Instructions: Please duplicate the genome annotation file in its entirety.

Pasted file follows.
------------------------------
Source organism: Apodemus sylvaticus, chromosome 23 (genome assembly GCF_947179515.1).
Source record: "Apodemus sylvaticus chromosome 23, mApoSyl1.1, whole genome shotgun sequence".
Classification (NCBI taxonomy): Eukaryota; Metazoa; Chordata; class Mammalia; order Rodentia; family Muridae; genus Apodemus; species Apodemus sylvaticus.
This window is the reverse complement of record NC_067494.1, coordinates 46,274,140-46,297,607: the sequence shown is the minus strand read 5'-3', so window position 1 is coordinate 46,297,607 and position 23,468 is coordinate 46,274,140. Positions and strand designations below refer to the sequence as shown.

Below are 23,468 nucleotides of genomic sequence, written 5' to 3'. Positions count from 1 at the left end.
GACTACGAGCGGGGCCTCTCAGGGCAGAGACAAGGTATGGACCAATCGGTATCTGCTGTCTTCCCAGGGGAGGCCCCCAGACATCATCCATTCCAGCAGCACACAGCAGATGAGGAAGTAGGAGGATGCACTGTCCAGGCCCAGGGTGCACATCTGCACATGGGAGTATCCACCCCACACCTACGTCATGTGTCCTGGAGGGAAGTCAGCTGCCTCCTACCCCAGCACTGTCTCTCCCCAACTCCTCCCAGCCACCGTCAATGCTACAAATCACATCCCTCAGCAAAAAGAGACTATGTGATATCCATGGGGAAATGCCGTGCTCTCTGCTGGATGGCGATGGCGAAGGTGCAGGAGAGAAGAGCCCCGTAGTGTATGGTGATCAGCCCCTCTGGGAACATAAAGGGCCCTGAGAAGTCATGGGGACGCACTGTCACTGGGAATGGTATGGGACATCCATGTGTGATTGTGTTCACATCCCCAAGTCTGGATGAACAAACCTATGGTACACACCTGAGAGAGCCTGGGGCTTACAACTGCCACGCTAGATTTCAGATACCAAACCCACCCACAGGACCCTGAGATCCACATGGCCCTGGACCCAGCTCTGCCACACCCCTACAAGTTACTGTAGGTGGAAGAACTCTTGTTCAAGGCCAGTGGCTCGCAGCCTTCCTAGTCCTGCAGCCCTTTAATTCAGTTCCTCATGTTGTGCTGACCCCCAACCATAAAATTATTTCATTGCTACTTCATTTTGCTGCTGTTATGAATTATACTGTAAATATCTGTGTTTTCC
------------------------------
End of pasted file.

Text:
Source organism: Apodemus sylvaticus, chromosome 23 (genome assembly GCF_947179515.1).
Source record: "Apodemus sylvaticus chromosome 23, mApoSyl1.1, whole genome shotgun sequence".
Classification (NCBI taxonomy): Eukaryota; Metazoa; Chordata; class Mammalia; order Rodentia; family Muridae; genus Apodemus; species Apodemus sylvaticus.
This window is the reverse complement of record NC_067494.1, coordinates 46,274,140-46,297,607: the sequence shown is the minus strand read 5'-3', so window position 1 is coordinate 46,297,607 and position 23,468 is coordinate 46,274,140. Positions and strand designations below refer to the sequence as shown.

Below are 23,468 nucleotides of genomic sequence, written 5' to 3'. Positions count from 1 at the left end.
GACTACGAGCGGGGCCTCTCAGGGCAGAGACAAGGTATGGACCAATCGGTATCTGCTGTCTTCCCAGGGGAGGCCCCCAGACATCATCCATTCCAGCAGCACACAGCAGATGAGGAAGTAGGAGGATGCACTGTCCAGGCCCAGGGTGCACATCTGCACATGGGAGTATCCACCCCACACCTACGTCATGTGTCCTGGAGGGAAGTCAGCTGCCTCCTACCCCAGCACTGTCTCTCCCCAACTCCTCCCAGCCACCGTCAATGCTACAAATCACATCCCTCAGCAAAAAGAGACTATGTGATATCCATGGGGAAATGCCGTGCTCTCTGCTGGATGGCGATGGCGAAGGTGCAGGAGAGAAGAGCCCCGTAGTGTATGGTGATCAGCCCCTCTGGGAACATAAAGGGCCCTGAGAAGTCATGGGGACGCACTGTCACTGGGAATGGTATGGGACATCCATGTGTGATTGTGTTCACATCCCCAAGTCTGGATGAACAAACCTATGGTACACACCTGAGAGAGCCTGGGGCTTACAACTGCCACGCTAGATTTCAGATACCAAACCCACCCACAGGACCCTGAGATCCACATGGCCCTGGACCCAGCTCTGCCACACCCCTACAAGTTACTGTAGGTGGAAGAACTCTTGTTCAAGGCCAGTGGCTCGCAGCCTTCCTAGTCCTGCAGCCCTTTAATTCAGTTCCTCATGTTGTGCTGACCCCCAACCATAAAATTATTTCATTGCTACTTCATTTTGCTGCTGTTATGAATTATACTGTAAATATCTGTGTTTTCC